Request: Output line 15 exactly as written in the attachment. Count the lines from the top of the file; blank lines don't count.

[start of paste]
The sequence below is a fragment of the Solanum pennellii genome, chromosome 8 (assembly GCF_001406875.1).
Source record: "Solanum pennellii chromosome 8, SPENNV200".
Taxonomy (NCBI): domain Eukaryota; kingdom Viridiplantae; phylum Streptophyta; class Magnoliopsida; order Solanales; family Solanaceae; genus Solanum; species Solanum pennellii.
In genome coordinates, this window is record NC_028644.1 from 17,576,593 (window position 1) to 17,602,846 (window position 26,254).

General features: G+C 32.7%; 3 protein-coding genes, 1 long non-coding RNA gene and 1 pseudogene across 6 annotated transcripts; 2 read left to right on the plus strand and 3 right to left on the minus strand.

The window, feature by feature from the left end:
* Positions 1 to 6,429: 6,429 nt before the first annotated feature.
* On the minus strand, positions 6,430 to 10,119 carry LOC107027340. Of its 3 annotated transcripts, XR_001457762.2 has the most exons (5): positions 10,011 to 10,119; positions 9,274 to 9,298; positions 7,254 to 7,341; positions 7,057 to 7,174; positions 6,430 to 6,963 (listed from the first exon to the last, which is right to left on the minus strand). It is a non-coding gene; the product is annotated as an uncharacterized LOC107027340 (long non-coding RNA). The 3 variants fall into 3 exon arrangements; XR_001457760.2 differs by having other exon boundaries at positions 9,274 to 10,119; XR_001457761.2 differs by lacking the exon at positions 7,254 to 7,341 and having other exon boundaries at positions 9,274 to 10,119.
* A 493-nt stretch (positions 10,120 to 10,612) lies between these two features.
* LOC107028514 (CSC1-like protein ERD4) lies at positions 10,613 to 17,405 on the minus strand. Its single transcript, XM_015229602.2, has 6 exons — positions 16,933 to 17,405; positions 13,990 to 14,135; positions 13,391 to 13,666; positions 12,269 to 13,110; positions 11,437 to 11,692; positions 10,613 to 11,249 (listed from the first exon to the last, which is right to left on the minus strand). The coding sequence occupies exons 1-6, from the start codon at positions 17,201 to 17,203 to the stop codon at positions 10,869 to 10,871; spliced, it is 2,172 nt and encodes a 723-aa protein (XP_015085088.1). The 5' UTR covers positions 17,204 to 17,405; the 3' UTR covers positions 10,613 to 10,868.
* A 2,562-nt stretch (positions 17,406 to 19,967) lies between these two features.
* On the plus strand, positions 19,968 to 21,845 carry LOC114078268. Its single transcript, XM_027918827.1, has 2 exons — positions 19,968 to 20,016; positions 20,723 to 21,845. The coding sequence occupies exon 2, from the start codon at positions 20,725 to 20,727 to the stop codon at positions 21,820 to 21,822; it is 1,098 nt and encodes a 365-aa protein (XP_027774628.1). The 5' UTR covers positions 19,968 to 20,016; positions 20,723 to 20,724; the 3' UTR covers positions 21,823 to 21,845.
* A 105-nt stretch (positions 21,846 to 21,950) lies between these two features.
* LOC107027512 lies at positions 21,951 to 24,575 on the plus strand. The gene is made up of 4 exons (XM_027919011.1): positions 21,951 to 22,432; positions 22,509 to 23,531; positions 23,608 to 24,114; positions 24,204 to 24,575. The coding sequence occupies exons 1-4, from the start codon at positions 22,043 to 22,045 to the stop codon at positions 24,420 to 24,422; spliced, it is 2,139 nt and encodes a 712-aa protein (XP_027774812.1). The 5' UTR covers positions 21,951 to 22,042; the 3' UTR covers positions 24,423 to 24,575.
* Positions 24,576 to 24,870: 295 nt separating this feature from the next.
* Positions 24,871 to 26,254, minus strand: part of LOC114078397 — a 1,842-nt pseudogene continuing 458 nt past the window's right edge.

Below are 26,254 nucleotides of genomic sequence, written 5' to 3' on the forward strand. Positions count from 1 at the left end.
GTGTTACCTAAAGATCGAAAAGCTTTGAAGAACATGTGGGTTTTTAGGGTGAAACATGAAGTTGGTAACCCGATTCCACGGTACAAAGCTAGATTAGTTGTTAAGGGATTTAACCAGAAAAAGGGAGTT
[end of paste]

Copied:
* Positions 24,576 to 24,870: 295 nt separating this feature from the next.